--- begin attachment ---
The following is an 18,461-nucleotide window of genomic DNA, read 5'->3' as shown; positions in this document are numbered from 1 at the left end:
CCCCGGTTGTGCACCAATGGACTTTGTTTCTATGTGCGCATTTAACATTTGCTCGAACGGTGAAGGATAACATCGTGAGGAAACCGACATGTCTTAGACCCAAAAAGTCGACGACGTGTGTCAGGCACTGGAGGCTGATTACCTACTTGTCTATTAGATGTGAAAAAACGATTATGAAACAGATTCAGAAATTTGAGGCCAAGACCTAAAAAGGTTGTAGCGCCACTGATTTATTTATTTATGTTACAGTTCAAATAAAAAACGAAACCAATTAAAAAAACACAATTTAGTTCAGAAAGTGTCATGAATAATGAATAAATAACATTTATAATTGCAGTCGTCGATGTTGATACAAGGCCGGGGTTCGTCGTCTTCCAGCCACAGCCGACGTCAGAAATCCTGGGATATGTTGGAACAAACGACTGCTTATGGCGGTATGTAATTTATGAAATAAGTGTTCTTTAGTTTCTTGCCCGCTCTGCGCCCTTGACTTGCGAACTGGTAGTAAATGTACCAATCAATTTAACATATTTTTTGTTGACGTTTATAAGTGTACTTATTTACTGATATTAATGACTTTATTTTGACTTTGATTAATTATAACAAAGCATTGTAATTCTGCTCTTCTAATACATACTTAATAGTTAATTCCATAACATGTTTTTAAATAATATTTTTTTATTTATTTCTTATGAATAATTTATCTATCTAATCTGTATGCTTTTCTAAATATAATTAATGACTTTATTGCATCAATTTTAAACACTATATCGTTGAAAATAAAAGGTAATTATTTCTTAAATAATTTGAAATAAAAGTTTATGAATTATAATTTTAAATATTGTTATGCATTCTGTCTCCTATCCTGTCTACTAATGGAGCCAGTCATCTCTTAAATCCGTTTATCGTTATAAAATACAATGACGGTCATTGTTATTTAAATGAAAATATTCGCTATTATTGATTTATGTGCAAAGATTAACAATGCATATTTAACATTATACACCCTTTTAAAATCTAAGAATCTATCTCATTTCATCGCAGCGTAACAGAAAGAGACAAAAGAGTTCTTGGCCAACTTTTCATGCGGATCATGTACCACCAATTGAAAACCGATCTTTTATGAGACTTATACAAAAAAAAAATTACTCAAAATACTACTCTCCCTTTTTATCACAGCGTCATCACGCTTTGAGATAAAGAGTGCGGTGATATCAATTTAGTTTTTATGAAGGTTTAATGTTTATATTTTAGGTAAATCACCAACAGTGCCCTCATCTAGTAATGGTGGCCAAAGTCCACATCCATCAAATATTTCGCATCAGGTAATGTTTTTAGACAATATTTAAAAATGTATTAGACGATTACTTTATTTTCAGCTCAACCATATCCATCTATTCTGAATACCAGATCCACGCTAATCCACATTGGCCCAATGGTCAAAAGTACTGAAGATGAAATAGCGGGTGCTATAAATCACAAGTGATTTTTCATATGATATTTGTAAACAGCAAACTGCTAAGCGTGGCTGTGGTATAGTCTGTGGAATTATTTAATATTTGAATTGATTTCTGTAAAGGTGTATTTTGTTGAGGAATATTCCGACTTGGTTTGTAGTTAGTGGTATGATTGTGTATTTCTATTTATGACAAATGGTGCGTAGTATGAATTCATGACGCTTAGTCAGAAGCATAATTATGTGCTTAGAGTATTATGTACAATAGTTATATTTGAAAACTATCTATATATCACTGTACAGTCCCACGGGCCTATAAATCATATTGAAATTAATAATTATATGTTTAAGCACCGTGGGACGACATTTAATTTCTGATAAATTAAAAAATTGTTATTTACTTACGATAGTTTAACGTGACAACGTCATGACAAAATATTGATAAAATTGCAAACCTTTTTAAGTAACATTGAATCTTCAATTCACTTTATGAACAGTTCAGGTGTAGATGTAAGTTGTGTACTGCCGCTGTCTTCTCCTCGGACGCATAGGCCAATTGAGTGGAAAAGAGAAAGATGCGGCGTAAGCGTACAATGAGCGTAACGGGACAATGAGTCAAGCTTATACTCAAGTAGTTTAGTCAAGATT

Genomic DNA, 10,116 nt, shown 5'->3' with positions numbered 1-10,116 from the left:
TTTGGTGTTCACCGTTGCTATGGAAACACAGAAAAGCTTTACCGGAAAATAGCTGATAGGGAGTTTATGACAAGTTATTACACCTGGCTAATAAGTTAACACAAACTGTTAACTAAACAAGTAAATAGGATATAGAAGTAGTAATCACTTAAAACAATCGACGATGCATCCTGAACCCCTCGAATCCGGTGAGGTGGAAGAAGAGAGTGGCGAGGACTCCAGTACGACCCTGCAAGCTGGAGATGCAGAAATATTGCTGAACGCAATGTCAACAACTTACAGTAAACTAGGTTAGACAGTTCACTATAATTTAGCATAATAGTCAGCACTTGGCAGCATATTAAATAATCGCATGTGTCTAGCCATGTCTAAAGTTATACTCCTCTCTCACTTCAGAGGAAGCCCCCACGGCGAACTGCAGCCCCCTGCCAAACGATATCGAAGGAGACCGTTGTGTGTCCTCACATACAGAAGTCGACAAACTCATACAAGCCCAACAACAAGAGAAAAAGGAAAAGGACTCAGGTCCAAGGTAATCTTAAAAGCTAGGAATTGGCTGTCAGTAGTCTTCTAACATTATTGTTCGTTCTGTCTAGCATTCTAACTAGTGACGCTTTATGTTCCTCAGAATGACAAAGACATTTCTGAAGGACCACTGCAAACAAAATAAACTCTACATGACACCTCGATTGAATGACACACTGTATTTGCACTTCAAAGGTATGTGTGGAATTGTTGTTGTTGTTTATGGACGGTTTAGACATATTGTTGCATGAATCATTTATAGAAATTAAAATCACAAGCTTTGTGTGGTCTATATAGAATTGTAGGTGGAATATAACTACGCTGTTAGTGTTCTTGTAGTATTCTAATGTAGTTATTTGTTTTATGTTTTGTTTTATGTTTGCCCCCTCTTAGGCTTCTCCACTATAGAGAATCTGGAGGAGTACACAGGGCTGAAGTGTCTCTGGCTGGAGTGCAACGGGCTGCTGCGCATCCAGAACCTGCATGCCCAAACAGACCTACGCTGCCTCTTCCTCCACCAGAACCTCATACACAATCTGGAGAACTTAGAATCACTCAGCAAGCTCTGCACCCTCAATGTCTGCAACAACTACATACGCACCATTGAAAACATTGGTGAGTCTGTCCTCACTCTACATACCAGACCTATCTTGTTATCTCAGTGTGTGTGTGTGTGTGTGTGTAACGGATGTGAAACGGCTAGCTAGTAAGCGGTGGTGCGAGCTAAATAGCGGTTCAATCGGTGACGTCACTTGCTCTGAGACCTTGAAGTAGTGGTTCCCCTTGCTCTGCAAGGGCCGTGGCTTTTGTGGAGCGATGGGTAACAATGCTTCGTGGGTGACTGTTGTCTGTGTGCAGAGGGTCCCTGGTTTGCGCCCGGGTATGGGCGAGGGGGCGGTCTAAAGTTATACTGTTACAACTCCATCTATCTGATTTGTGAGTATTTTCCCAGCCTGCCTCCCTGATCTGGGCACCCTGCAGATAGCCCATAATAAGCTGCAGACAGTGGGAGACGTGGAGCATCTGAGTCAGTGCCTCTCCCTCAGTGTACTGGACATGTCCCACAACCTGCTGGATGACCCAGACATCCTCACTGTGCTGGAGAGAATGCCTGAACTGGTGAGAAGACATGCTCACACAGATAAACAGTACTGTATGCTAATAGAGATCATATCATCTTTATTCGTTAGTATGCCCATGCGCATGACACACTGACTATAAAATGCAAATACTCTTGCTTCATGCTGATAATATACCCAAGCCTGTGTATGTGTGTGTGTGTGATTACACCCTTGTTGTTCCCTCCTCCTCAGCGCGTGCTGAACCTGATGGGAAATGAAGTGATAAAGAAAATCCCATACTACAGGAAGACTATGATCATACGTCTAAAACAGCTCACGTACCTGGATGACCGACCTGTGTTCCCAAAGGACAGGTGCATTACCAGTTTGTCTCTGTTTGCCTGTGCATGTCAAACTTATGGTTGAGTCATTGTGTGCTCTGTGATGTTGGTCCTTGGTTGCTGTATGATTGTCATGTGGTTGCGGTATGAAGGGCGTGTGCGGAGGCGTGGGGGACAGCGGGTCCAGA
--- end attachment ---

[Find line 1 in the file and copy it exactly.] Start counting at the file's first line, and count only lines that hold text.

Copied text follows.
The following is an 18,461-nucleotide window of genomic DNA, read 5'->3' as shown; positions in this document are numbered from 1 at the left end: